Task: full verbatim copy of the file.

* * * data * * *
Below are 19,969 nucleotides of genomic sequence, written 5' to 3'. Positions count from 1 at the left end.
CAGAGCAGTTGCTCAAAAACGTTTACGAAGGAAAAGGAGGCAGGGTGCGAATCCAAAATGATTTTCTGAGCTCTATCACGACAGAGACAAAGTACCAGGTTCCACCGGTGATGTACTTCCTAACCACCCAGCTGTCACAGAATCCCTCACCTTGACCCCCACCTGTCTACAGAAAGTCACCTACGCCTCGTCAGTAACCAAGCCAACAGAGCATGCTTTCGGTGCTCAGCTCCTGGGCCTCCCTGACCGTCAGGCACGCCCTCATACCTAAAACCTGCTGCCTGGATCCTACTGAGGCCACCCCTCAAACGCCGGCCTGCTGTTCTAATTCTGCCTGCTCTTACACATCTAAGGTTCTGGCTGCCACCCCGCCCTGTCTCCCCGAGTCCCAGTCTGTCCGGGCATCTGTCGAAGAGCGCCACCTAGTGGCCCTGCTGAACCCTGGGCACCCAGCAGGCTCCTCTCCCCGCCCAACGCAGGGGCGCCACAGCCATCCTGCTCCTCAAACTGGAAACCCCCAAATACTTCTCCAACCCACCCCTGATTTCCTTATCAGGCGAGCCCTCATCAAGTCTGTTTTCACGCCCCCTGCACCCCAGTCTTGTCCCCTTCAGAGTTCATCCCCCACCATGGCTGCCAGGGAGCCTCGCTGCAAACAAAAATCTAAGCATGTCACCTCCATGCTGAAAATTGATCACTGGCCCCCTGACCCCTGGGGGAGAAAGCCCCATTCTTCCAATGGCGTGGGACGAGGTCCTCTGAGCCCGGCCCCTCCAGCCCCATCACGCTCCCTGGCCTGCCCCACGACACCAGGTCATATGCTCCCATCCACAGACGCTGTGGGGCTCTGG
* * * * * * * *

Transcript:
Below are 19,969 nucleotides of genomic sequence, written 5' to 3'. Positions count from 1 at the left end.
CAGAGCAGTTGCTCAAAAACGTTTACGAAGGAAAAGGAGGCAGGGTGCGAATCCAAAATGATTTTCTGAGCTCTATCACGACAGAGACAAAGTACCAGGTTCCACCGGTGATGTACTTCCTAACCACCCAGCTGTCACAGAATCCCTCACCTTGACCCCCACCTGTCTACAGAAAGTCACCTACGCCTCGTCAGTAACCAAGCCAACAGAGCATGCTTTCGGTGCTCAGCTCCTGGGCCTCCCTGACCGTCAGGCACGCCCTCATACCTAAAACCTGCTGCCTGGATCCTACTGAGGCCACCCCTCAAACGCCGGCCTGCTGTTCTAATTCTGCCTGCTCTTACACATCTAAGGTTCTGGCTGCCACCCCGCCCTGTCTCCCCGAGTCCCAGTCTGTCCGGGCATCTGTCGAAGAGCGCCACCTAGTGGCCCTGCTGAACCCTGGGCACCCAGCAGGCTCCTCTCCCCGCCCAACGCAGGGGCGCCACAGCCATCCTGCTCCTCAAACTGGAAACCCCCAAATACTTCTCCAACCCACCCCTGATTTCCTTATCAGGCGAGCCCTCATCAAGTCTGTTTTCACGCCCCCTGCACCCCAGTCTTGTCCCCTTCAGAGTTCATCCCCCACCATGGCTGCCAGGGAGCCTCGCTGCAAACAAAAATCTAAGCATGTCACCTCCATGCTGAAAATTGATCACTGGCCCCCTGACCCCTGGGGGAGAAAGCCCCATTCTTCCAATGGCGTGGGACGAGGTCCTCTGAGCCCGGCCCCTCCAGCCCCATCACGCTCCCTGGCCTGCCCCACGACACCAGGTCATATGCTCCCATCCACAGACGCTGTGGGGCTCTGG